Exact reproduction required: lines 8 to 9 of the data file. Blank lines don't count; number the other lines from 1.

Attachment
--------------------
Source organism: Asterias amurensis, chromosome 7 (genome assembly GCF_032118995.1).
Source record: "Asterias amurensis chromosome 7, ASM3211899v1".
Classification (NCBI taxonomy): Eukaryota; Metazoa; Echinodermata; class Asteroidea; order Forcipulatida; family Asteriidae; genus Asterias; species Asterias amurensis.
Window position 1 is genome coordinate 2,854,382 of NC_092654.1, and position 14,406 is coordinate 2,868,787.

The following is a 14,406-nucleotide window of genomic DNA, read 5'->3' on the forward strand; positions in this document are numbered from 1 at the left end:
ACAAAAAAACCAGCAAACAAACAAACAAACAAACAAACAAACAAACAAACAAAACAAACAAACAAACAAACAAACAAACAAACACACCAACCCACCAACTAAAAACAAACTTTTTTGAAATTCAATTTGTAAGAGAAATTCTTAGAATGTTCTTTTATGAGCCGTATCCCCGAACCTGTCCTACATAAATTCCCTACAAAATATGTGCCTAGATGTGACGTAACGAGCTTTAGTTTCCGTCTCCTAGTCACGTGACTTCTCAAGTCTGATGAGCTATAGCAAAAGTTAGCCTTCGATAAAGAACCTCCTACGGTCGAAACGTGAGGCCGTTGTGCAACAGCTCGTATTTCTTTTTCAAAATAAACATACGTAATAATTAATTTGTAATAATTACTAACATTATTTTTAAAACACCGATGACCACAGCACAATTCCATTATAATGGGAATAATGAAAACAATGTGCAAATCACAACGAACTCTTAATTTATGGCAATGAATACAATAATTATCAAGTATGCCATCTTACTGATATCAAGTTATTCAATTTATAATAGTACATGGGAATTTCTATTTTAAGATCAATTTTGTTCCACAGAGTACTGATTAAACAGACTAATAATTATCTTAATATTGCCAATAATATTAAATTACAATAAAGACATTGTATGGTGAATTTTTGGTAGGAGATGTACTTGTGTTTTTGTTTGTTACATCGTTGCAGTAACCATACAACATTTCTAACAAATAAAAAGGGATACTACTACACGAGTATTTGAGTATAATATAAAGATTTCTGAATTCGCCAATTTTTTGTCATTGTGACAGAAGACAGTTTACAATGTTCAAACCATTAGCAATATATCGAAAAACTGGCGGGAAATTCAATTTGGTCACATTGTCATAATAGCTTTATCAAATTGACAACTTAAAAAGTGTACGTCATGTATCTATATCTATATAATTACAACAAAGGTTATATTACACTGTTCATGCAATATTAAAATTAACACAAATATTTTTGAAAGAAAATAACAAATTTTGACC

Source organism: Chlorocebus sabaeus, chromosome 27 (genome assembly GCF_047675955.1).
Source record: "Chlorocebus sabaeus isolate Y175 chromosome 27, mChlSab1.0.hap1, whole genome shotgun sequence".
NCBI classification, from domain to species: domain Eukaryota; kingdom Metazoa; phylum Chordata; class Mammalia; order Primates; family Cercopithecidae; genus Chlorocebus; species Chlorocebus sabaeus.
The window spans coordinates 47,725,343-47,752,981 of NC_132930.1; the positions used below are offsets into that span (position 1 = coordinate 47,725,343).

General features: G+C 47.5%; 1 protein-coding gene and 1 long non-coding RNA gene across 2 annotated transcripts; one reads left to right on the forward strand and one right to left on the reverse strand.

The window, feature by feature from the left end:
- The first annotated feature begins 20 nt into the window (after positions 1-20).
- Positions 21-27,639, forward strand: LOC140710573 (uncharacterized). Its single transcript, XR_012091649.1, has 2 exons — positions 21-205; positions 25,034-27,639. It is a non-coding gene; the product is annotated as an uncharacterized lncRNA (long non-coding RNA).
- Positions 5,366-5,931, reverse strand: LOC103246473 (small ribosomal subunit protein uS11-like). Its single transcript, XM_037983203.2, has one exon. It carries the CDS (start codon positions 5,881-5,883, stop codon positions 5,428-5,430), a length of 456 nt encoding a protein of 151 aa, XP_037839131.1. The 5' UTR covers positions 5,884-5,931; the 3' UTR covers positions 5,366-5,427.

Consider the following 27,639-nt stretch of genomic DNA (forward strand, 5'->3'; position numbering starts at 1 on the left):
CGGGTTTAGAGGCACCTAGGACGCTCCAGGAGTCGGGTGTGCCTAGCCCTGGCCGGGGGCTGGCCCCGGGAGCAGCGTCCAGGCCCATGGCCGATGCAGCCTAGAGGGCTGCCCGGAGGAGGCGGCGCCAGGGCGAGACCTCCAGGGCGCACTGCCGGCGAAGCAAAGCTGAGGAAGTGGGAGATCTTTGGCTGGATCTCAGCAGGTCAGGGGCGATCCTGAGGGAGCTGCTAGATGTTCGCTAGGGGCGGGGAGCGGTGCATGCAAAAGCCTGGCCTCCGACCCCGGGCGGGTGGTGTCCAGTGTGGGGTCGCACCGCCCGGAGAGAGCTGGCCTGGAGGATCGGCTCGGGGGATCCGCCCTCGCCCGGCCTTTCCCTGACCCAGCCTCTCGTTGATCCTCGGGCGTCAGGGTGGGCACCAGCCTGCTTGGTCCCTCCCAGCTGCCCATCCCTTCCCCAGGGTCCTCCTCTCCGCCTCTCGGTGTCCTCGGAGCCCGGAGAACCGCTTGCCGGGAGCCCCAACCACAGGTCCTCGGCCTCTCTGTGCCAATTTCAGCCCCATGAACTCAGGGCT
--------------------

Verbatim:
Source record: "Chlorocebus sabaeus isolate Y175 chromosome 27, mChlSab1.0.hap1, whole genome shotgun sequence".
NCBI classification, from domain to species: domain Eukaryota; kingdom Metazoa; phylum Chordata; class Mammalia; order Primates; family Cercopithecidae; genus Chlorocebus; species Chlorocebus sabaeus.